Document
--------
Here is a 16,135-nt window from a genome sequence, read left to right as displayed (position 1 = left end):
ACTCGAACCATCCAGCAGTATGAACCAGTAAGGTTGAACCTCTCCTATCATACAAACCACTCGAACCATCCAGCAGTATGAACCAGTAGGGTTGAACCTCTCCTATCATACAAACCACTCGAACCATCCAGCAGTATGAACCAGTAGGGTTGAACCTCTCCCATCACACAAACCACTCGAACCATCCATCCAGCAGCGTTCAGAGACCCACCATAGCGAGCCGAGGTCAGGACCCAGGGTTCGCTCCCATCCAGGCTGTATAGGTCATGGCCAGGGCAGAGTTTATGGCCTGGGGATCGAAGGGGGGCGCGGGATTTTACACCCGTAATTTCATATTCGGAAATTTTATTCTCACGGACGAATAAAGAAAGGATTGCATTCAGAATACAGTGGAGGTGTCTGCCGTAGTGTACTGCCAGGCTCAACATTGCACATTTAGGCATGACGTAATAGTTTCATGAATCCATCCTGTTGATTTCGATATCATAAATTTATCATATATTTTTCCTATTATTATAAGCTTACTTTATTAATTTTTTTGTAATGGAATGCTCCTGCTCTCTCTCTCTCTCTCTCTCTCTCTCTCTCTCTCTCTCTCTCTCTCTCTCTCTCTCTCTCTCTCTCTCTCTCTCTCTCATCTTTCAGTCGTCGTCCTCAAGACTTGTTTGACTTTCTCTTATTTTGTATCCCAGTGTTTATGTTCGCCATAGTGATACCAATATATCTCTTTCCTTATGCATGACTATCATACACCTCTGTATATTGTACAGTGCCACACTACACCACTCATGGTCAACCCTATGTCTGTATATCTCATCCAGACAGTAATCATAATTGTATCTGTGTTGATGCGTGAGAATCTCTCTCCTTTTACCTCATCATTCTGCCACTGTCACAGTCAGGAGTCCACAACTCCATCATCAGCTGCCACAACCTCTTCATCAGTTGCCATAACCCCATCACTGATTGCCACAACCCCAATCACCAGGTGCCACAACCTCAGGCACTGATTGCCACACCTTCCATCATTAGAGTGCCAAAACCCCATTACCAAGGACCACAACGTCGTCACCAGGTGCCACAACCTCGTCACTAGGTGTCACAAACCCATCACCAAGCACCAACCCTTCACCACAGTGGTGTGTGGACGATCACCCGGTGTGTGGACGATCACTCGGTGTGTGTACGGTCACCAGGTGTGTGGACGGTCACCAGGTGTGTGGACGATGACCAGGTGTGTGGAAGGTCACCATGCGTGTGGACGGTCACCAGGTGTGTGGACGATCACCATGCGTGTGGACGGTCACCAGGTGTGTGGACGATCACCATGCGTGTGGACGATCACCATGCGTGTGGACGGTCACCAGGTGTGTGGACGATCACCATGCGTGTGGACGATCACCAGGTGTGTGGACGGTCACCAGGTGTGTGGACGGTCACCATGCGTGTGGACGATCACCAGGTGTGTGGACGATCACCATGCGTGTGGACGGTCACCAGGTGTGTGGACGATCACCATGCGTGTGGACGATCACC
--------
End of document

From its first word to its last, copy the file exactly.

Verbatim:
Here is a 16,135-nt window from a genome sequence, read left to right as displayed (position 1 = left end):
ACTCGAACCATCCAGCAGTATGAACCAGTAAGGTTGAACCTCTCCTATCATACAAACCACTCGAACCATCCAGCAGTATGAACCAGTAGGGTTGAACCTCTCCTATCATACAAACCACTCGAACCATCCAGCAGTATGAACCAGTAGGGTTGAACCTCTCCCATCACACAAACCACTCGAACCATCCATCCAGCAGCGTTCAGAGACCCACCATAGCGAGCCGAGGTCAGGACCCAGGGTTCGCTCCCATCCAGGCTGTATAGGTCATGGCCAGGGCAGAGTTTATGGCCTGGGGATCGAAGGGGGGCGCGGGATTTTACACCCGTAATTTCATATTCGGAAATTTTATTCTCACGGACGAATAAAGAAAGGATTGCATTCAGAATACAGTGGAGGTGTCTGCCGTAGTGTACTGCCAGGCTCAACATTGCACATTTAGGCATGACGTAATAGTTTCATGAATCCATCCTGTTGATTTCGATATCATAAATTTATCATATATTTTTCCTATTATTATAAGCTTACTTTATTAATTTTTTTGTAATGGAATGCTCCTGCTCTCTCTCTCTCTCTCTCTCTCTCTCTCTCTCTCTCTCTCTCTCTCTCTCTCTCTCTCTCTCTCTCTCTCTCTCTCTCATCTTTCAGTCGTCGTCCTCAAGACTTGTTTGACTTTCTCTTATTTTGTATCCCAGTGTTTATGTTCGCCATAGTGATACCAATATATCTCTTTCCTTATGCATGACTATCATACACCTCTGTATATTGTACAGTGCCACACTACACCACTCATGGTCAACCCTATGTCTGTATATCTCATCCAGACAGTAATCATAATTGTATCTGTGTTGATGCGTGAGAATCTCTCTCCTTTTACCTCATCATTCTGCCACTGTCACAGTCAGGAGTCCACAACTCCATCATCAGCTGCCACAACCTCTTCATCAGTTGCCATAACCCCATCACTGATTGCCACAACCCCAATCACCAGGTGCCACAACCTCAGGCACTGATTGCCACACCTTCCATCATTAGAGTGCCAAAACCCCATTACCAAGGACCACAACGTCGTCACCAGGTGCCACAACCTCGTCACTAGGTGTCACAAACCCATCACCAAGCACCAACCCTTCACCACAGTGGTGTGTGGACGATCACCCGGTGTGTGGACGATCACTCGGTGTGTGTACGGTCACCAGGTGTGTGGACGGTCACCAGGTGTGTGGACGATGACCAGGTGTGTGGAAGGTCACCATGCGTGTGGACGGTCACCAGGTGTGTGGACGATCACCATGCGTGTGGACGGTCACCAGGTGTGTGGACGATCACCATGCGTGTGGACGATCACCATGCGTGTGGACGGTCACCAGGTGTGTGGACGATCACCATGCGTGTGGACGATCACCAGGTGTGTGGACGGTCACCAGGTGTGTGGACGGTCACCATGCGTGTGGACGATCACCAGGTGTGTGGACGATCACCATGCGTGTGGACGGTCACCAGGTGTGTGGACGATCACCATGCGTGTGGACGATCACC